Kannada film fraternity mulls production halt over subsidies, ent tax issues

BANGALORE: The Kannada film fraternity has threatened to call for a stoppage of all production work starting 28 February 2008 over the entertainment tax on remakes and subsidies issues. However, there are no plans to stop screening of films as yet.

Earlier, the industry withdrew its call for a statewide strike that was to be held on 14 February, after talks with government officials who assured them that the entertainment tax issue would be looked into during the state‘s budget. The industry is also demanding benefits for Kannada film remakes.

The Kannada film industry is much smaller than the film industries of neighbouring Andhra Pradesh and Tamil Nadu. The annual investments in Kannada films are about Rs 2 billion - about one fifth of the investment in the Telugu and Tamil film industry.

Last year, 98 Kannada films, including remakes, were made. To protect original Kannada films, since 1966, the state government has been granting entertainment tax exemptions, besides which original Kannada films are also eligible for subsidies and awards.

Annually, the state government spends around Rs 35 million towards subsidies. The subsidies are offered to 30 films, the maximum subsidy amount being Rs one million per movie, besides which two children‘s films per year are granted subsidies of Rs 2.5 million each.

At present, exhibitors in Karnataka have to pay entertainment tax (40 per cent of the cost of the tickets sold) for screening of remakes and non-Kannada films. According to reports, last year, the state government collected around Rs 560 million towards entertainment tax from exhibitors of remakes and non-Kannada films.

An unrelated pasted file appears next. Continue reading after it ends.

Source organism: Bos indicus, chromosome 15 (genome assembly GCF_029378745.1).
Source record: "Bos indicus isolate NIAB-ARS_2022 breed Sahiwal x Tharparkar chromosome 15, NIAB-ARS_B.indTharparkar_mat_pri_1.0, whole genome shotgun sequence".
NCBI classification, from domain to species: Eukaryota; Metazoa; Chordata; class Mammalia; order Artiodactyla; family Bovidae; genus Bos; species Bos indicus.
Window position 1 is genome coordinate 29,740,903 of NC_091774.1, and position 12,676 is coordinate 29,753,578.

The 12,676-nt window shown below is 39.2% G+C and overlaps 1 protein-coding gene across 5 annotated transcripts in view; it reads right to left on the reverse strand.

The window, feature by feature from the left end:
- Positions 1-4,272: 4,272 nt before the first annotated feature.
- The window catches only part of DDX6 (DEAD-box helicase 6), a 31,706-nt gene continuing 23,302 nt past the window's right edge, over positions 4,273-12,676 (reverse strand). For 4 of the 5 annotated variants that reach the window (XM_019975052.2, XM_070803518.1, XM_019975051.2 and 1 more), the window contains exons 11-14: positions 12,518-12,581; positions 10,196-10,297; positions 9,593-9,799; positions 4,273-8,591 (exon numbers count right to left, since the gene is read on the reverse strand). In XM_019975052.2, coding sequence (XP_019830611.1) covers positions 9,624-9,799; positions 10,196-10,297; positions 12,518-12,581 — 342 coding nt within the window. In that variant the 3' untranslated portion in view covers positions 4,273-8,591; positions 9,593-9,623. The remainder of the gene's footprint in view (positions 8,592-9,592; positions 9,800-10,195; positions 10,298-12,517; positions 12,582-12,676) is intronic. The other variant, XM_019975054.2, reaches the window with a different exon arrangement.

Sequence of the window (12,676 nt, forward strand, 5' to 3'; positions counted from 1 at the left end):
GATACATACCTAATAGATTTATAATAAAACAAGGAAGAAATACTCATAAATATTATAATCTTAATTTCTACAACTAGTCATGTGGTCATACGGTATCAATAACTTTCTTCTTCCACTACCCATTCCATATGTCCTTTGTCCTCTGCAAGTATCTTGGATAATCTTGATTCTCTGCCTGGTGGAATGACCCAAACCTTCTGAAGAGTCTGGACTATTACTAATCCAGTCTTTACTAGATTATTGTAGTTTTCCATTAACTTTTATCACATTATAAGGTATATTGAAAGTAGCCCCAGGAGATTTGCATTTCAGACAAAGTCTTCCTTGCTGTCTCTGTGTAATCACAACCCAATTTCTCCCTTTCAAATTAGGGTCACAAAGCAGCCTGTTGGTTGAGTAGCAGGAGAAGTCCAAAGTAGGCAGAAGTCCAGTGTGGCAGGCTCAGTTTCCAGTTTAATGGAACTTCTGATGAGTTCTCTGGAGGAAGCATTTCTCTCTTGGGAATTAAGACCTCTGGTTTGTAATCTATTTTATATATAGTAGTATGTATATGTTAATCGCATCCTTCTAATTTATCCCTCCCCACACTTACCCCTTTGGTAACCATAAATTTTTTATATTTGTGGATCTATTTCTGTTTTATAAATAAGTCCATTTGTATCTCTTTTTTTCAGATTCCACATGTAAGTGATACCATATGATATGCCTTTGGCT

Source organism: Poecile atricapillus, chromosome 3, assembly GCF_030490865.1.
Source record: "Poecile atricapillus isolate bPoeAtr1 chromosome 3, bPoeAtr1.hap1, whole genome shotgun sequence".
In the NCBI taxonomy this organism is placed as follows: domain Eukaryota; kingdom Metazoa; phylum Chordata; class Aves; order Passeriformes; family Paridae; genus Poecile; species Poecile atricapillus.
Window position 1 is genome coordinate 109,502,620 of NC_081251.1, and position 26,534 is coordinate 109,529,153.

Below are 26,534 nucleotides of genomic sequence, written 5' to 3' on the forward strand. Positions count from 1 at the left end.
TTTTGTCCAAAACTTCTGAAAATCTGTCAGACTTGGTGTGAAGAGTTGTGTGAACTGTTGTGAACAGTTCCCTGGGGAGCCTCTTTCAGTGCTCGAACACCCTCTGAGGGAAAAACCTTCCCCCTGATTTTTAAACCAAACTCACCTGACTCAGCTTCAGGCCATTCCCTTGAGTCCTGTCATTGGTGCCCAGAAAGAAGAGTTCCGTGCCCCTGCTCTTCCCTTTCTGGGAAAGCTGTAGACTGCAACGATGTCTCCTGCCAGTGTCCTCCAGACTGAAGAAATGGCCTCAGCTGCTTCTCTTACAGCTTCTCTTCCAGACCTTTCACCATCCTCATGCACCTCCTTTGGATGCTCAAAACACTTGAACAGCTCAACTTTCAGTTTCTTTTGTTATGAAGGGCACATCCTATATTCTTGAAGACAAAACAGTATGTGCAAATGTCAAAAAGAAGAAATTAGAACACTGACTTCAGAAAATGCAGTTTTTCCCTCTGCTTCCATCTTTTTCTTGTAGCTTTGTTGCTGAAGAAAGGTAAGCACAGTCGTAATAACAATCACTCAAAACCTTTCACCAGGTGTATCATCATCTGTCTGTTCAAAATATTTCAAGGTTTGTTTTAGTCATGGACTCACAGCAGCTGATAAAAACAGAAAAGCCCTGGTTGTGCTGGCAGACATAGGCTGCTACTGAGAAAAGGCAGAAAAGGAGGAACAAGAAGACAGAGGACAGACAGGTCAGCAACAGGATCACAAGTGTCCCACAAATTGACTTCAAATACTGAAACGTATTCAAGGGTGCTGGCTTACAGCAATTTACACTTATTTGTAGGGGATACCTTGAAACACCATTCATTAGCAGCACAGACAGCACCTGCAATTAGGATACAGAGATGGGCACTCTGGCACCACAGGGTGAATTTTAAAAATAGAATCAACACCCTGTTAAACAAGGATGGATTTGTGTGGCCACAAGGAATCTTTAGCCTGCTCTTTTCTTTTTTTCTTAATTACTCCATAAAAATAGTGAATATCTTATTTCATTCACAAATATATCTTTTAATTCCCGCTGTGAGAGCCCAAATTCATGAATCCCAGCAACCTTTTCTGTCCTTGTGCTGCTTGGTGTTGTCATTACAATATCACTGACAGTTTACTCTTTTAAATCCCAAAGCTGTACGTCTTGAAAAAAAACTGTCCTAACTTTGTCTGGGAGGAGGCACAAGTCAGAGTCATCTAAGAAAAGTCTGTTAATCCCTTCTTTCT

In the case of a Kannada hit film Krishna, in October 2007, the government had exempted it from the payment of entertainment tax, since the producer had declared it as an original movie.. Consequently, the exhibitors did not collect any tax while screening this film.

However, some time ago, a Tamil film producer approached the Tamil Film Chamber alleging that Krishna was a remake of his Tamil film Unnai Ninnathen. Hence, towards the end of December 2007, the Karnataka commissioner of information issued an order staying the entertainment tax exemption given to Krishna and seven other Kannada films. The officials of the commercial tax department have been pressing the exhibitors of these films to pay entertainment taxes that they have not collected – this amounts to between Rs 1 million to Rs 1.5 million, according to industry sources.

The Kannada film industry is undecided on whether offering of sops to remakes will be a positive or a retrograde step. Some industry pundits feel that all Kannada films should be exempt from entertainment tax, irrespective of the fact that a film is an original Kannada one or a remake. Others feel that only original Kannada films should be exempted from entertainment tax to help creative directors without resources take up filmmaking.

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